In December, 1998 and January, 1999 the ASCD, a leading association focused on curriculum development, published a journal on spirituality in schools. It contained an article by Charles Suhor entitled, “Spirituality–Letting It Grow in the Classroom,” and another by John Montgomery Halford entitled, “Longing for the Sacred in Schools: A Conversation with Nel Noddings.” In short, each student has an inner voice that must be empowered and to which the student must learn to listen. Educators frequently talk about helping students learn beyond the classroom walls. However, perhaps we should also talk about helping students learn deep within themselves. Maybe we should help students learn to understand themselves and others at the deepest levels.
While technology helps students visit far-away places from the comfort of their own classrooms, it might impede an inner look at themselves, developing relationships with other people around them, and interacting in meaningful ways with their natural world.
1. Building trusting relationships
People have an inherent need for interpersonal communication, the truest form which takes place in face-to-face communication. When somebody smiles directly at you or shakes your hand a connection occurs the likes of which cannot be replicated through a computer screen. Body language, an important cue for how another thinks and feels, cannot be easily observed over a computer screen. Similarly, virtual conversations that take place over a computer screen make it very difficult to maintain eye contact.
Both verbal and visual communication enable people to develop trusting relationships with one another. Most employers espouse the importance of being able to work with other people in the confines of an office setting. Successful collaboration of this kind requires trust. Of course, people need to learn these skills. For most children, school, perhaps preschool, is the first time that they are expected to co-exist in larger groups of individuals. It takes a lifetime to learn how to effectively interact with other people in face-to-face communication. When developing curricula educators must leave room for face-to-face interactions that enable students to develop these skills.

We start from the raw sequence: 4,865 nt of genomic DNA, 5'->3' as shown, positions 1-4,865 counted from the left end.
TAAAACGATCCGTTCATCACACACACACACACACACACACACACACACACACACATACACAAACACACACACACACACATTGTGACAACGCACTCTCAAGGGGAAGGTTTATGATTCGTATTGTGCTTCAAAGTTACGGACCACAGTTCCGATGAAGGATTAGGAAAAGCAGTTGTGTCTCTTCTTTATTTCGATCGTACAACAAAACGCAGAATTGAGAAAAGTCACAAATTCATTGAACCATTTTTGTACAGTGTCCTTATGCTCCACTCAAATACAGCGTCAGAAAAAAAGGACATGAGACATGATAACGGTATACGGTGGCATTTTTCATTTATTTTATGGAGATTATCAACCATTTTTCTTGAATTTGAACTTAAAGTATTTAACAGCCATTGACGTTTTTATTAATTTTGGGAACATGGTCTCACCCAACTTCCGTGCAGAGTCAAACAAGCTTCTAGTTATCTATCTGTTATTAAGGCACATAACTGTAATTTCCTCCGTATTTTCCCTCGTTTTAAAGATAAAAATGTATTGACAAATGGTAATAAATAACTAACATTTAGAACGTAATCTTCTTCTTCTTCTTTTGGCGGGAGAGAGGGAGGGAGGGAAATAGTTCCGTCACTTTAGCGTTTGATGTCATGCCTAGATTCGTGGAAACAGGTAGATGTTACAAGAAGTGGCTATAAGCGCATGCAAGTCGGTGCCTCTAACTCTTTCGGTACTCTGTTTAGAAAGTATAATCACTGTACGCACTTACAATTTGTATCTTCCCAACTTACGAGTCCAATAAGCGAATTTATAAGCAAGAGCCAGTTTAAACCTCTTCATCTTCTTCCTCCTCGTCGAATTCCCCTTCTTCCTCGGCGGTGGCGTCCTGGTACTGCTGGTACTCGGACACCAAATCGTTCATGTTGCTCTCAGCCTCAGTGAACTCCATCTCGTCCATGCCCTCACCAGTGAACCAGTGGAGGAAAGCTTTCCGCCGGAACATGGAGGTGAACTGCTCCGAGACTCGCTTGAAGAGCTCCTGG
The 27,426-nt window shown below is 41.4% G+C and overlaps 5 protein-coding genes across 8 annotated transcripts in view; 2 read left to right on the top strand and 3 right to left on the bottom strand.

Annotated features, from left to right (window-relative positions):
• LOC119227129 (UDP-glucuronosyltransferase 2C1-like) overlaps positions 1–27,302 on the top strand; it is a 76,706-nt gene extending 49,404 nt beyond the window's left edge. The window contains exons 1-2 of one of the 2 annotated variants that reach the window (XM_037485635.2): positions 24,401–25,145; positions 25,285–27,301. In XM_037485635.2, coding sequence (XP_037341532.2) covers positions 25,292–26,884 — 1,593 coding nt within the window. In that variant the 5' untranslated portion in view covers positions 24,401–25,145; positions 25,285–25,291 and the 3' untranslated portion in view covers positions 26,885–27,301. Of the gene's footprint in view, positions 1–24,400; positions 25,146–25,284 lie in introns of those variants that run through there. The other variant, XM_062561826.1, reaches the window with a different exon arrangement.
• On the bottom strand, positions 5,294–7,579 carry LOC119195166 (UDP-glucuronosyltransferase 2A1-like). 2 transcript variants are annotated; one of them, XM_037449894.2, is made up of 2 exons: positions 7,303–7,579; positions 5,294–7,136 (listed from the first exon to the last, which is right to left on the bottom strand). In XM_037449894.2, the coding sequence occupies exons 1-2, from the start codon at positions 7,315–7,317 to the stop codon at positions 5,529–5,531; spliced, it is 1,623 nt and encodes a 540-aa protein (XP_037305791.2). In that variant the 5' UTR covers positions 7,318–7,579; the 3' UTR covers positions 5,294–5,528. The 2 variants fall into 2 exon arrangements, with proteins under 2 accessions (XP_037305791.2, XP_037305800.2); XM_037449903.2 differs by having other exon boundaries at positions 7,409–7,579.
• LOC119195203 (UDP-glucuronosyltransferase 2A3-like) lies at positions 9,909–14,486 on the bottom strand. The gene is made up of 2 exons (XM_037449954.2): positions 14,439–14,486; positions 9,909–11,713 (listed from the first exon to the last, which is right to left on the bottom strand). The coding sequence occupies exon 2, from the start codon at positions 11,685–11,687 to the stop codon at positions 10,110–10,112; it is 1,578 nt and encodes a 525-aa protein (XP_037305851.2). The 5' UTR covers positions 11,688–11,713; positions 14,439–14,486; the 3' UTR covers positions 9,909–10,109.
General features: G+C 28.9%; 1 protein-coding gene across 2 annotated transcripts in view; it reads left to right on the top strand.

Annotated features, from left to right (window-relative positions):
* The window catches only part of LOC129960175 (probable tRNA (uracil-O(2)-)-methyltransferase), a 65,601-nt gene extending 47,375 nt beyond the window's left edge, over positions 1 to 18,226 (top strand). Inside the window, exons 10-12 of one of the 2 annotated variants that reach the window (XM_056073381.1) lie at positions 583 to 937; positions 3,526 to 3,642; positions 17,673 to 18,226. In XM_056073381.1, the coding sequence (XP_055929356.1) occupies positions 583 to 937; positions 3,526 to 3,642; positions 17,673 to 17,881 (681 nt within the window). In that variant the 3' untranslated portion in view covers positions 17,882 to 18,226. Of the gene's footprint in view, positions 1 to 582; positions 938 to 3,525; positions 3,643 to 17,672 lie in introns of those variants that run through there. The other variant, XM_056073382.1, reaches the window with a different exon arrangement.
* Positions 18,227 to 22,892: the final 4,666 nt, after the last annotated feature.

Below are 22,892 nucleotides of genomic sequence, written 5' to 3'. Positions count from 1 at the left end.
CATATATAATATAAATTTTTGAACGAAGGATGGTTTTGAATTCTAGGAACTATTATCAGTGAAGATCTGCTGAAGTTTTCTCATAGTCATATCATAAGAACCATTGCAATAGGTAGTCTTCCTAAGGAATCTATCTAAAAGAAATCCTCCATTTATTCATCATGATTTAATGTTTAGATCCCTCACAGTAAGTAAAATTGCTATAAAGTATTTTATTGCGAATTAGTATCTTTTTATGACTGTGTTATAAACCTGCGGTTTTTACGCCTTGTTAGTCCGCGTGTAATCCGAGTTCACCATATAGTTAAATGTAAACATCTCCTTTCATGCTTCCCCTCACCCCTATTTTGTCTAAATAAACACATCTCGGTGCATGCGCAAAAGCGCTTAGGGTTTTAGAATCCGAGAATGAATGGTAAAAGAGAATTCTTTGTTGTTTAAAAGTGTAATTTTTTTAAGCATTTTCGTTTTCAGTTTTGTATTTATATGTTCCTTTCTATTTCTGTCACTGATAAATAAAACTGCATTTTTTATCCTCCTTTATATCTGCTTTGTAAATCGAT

In 2016, youth and adults do develop trust for “online” friends. However, interacting with somebody on a face-to-face basis is certainly preferred when learning relationship skills, when learning to co-exist with others.
2. Connecting with nature
Nature can be beautiful and people have been enjoying living in nature since the beginning of human existence. Think of the most beautiful sunset that you have ever seen, or the most beautiful rainbow. The sound of a river and the smell of dawn are meant to be experienced first hand, not through a computer screen.
As a young teacher, I brought my students outside to a secluded spot near the school. We couldn’t see anything but the grass and trees surrounding us. I asked my students to write short poems describing what they heard. These middle school students experienced nature first hand, the way it was meant to be experienced.
Through their experiences interacting with nature, students developed a deeper understanding of the world in which they lived and their own inner selves. Through learning activities they learned to be quiet so they could hear the most important voice in the world, their own voice, as it co-existed with the world around them.
Of course, there are many other times when technology is simply not the answer.
When do you think that technology is an inferior learning tool?